Penalties for Resisting Arrest
Resisting arrest is usually a Class A misdemeanor in Fort Worth. Under Texas criminal law, a Class A misdemeanor is a misdemeanor offense that is punishable by a maximum of one year in Tarrant County Jail and a maximum of $4,000 in fines.
However, aggravating factors can increase the potential punishment. For example, resisting arrest becomes a third degree felony when an individual utilizes a deadly weapon to resist an officer.
What is a deadly weapon? A deadly weapon is defined as any item that its intended use is to cause serious bodily injury or death. For example, if you take a tooth pick and attempt to stab it into someone’s eye, you could be charged with the tooth pick being a deadly weapon. Why? Because its intended use was to cause serious bodily injury or death by stabbing into someone’s eye.
Resisting arrest may also be filed as a 3rd degree felony if the resisting arrest results in a serious bodily injury to the police officer.
Legal Defenses to Resisting Arrest
Common defenses against resisting an arrest include:
- You were unaware the police officer was in fact an officer because he was not easily identifiable, g., did not identify himself as an officer or was not in uniform. For example, we have seen this happen at clubs or bars where loud music is playing and the bar decides that a patron needs to be kicked out of the bar. Usually, they will call a bouncer or off-duty police officer over to tell the person they need to leave. We have seen many instances where a Fort Worth police officer that is not in uniform approaches someone drinking at the bar and grabs them and starts talking. The client can not hear what the police officer is saying and pulls away and disregards the police officer, which usually leads to a struggle and further resisting by the client because he has no idea who this person is grabbing at him. It is critical that the State of Texas prove beyond a reasonable doubt that the client both knew that the person detaining him was a police officer and that he intentionally or knowingly prevented or obstructed a police officer from conducting an arrest, search or transport by using force. As you can see in this example, none of these elements can be proven.
- You were acting in self-defense because the police officer assaulted you – if a police officer exceeds the scope of his responsibilities and assaults you, you have a right under Texas resisting arrest law to not only defend yourself but also resist the officer’s unlawful actions against you. Did the police officer’s contact with you leave you with bruising and pain? You need to provide proof of the illegal actions by the police officer to your criminal defense lawyer so that this information can be used to prepare your criminal defense.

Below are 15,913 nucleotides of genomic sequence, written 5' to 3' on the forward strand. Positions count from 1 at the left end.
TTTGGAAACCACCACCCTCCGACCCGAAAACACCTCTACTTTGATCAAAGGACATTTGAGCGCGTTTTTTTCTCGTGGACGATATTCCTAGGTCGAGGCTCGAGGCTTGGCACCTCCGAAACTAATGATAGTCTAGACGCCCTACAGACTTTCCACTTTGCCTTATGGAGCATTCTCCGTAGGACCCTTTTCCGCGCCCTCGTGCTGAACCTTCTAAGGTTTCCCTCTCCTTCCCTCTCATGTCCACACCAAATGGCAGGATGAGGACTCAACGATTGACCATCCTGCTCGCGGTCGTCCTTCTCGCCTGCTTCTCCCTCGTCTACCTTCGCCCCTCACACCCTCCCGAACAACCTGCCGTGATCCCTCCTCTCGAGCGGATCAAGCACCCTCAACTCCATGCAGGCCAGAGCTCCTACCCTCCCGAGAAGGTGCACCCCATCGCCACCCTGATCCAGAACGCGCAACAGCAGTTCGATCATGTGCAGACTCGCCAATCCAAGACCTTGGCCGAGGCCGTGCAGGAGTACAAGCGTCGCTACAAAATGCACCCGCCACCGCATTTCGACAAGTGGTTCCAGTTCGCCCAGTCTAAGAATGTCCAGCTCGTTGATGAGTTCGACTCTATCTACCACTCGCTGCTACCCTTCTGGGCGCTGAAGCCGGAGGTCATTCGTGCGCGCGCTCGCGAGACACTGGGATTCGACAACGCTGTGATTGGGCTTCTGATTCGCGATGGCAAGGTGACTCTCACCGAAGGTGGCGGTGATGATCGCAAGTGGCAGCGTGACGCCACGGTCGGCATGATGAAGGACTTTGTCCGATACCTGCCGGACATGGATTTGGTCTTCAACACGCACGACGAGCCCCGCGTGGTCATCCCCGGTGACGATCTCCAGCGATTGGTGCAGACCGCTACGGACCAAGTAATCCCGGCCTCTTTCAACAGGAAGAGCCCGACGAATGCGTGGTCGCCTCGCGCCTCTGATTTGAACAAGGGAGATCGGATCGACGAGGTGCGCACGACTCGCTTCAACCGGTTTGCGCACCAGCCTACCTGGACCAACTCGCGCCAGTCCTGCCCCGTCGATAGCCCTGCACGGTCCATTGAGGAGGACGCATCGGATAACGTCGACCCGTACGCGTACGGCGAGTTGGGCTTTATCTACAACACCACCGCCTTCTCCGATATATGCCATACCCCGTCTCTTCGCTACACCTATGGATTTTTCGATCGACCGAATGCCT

- The police officer did not have probable cause to arrest you for anything – did a police officer pull you over without reasonable suspicion? Did he arrest you or detain you for no reason? These are critical issues that your criminal defense lawyer needs to examine to help dismiss your resisting arrest charge.
- You did not use “force” – under Texas resisting arrest law, the State of Texas must prove beyond a reasonable doubt that you intentionally or knowingly preventing or obstructing a police officer from conducting an arrest, search or transport by using FORCE. Some officers will claim you offered “passive resistance” and use this as an excuse to arrest you from resisting arrest. What is “passive resistance?” According to some police officers, it is when you do not immediately respond to a demand to put your hands behind your back or you keep your hands down by your side or you keep your arms crossed and choose not to comply with the police officer’s orders. Does this constitute the crime of resisting arrest? Not necessarily. Your Fort Worth criminal attorney needs to thoroughly examine the police reports and video to determine if you used “force” in the process of the encounter with the police. Passively resisting is a fictional term created by the police to justify an arrest decision. Failure to comply with a police officer’s request does not, by itself, constitute sufficient evidence to be convicted of resisting arrest. If your Fort Worth criminal determines your actions were based upon unintentional actions or actions that were “passive,” your resisting arrest case may be able to be dismissed.
- Grand Jury Presentation – if you are facing a felony resisting arrest charge because there was an alleged deadly weapon involved, you need an experienced and aggressive Fort Worth criminal defense attorney to review the evidence of your case and prepare an evidence packet to be presented to the grand jury. The grand jury is a panel of citizens that determine if a felony case should remain as a felony, be dropped to a lesser misdemeanor charge or dismissed altogether by a no bill. A no bill is the equivalent of dismissing your felony resisting arrest charge. Either way, your Fort Worth resisting arrest lawyer needs to take quick action to preserve your opportunity to present evidence to the grand jury.
Fort Worth Resisting Arrest Defense Attorney Prepared to Aggressively Fight for Your Rights
At the Fulgham Law Firm, our main priority is to help you fight for your legal rights and to minimize, if not completely dismiss, the criminal charges being brought against you. This involves tailoring my representation to your needs, goals, and best interests. Let our team of five former prosecutors review your evidence and give you a free case analysis and consultation. To begin crafting a strategy for attacking the prosecution’s evidence, call the Fulgham Law Firm today at (817) 886-3078.
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We’ve helped hundreds of people in Texas and we can help you too. We’ll set you up with a free conversation with Mr. Fulgham which will help you know what to do next. The Fulgham Law Firm serves Fort Worth and Tarrant county areas.